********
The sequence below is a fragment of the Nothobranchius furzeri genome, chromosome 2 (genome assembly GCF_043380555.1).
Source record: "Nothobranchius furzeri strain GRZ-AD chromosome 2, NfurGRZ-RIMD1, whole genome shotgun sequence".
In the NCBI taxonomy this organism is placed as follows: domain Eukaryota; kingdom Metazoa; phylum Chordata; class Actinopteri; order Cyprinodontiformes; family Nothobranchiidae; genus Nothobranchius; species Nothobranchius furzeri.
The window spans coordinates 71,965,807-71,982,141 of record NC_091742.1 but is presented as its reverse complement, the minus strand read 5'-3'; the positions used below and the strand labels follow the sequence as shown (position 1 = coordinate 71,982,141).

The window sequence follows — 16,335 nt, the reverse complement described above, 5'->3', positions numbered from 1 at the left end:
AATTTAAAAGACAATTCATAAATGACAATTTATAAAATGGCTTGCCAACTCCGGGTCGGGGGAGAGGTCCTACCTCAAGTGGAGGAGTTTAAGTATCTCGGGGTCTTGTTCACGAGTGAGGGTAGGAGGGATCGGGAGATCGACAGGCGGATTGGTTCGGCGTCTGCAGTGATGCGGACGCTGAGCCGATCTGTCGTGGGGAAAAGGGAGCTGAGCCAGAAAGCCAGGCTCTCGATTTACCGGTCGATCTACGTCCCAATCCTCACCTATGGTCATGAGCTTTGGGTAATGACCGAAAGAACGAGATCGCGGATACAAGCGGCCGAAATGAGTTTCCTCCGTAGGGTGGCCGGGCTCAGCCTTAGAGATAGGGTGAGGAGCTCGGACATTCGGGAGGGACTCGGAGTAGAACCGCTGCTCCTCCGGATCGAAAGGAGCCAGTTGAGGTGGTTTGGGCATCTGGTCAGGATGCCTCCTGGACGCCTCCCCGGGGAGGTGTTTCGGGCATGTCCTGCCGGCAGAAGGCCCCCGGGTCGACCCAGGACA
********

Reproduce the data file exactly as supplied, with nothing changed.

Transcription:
The sequence below is a fragment of the Nothobranchius furzeri genome, chromosome 2 (genome assembly GCF_043380555.1).
Source record: "Nothobranchius furzeri strain GRZ-AD chromosome 2, NfurGRZ-RIMD1, whole genome shotgun sequence".
In the NCBI taxonomy this organism is placed as follows: domain Eukaryota; kingdom Metazoa; phylum Chordata; class Actinopteri; order Cyprinodontiformes; family Nothobranchiidae; genus Nothobranchius; species Nothobranchius furzeri.
The window spans coordinates 71,965,807-71,982,141 of record NC_091742.1 but is presented as its reverse complement, the minus strand read 5'-3'; the positions used below and the strand labels follow the sequence as shown (position 1 = coordinate 71,982,141).

The window sequence follows — 16,335 nt, the reverse complement described above, 5'->3', positions numbered from 1 at the left end:
AATTTAAAAGACAATTCATAAATGACAATTTATAAAATGGCTTGCCAACTCCGGGTCGGGGGAGAGGTCCTACCTCAAGTGGAGGAGTTTAAGTATCTCGGGGTCTTGTTCACGAGTGAGGGTAGGAGGGATCGGGAGATCGACAGGCGGATTGGTTCGGCGTCTGCAGTGATGCGGACGCTGAGCCGATCTGTCGTGGGGAAAAGGGAGCTGAGCCAGAAAGCCAGGCTCTCGATTTACCGGTCGATCTACGTCCCAATCCTCACCTATGGTCATGAGCTTTGGGTAATGACCGAAAGAACGAGATCGCGGATACAAGCGGCCGAAATGAGTTTCCTCCGTAGGGTGGCCGGGCTCAGCCTTAGAGATAGGGTGAGGAGCTCGGACATTCGGGAGGGACTCGGAGTAGAACCGCTGCTCCTCCGGATCGAAAGGAGCCAGTTGAGGTGGTTTGGGCATCTGGTCAGGATGCCTCCTGGACGCCTCCCCGGGGAGGTGTTTCGGGCATGTCCTGCCGGCAGAAGGCCCCCGGGTCGACCCAGGACA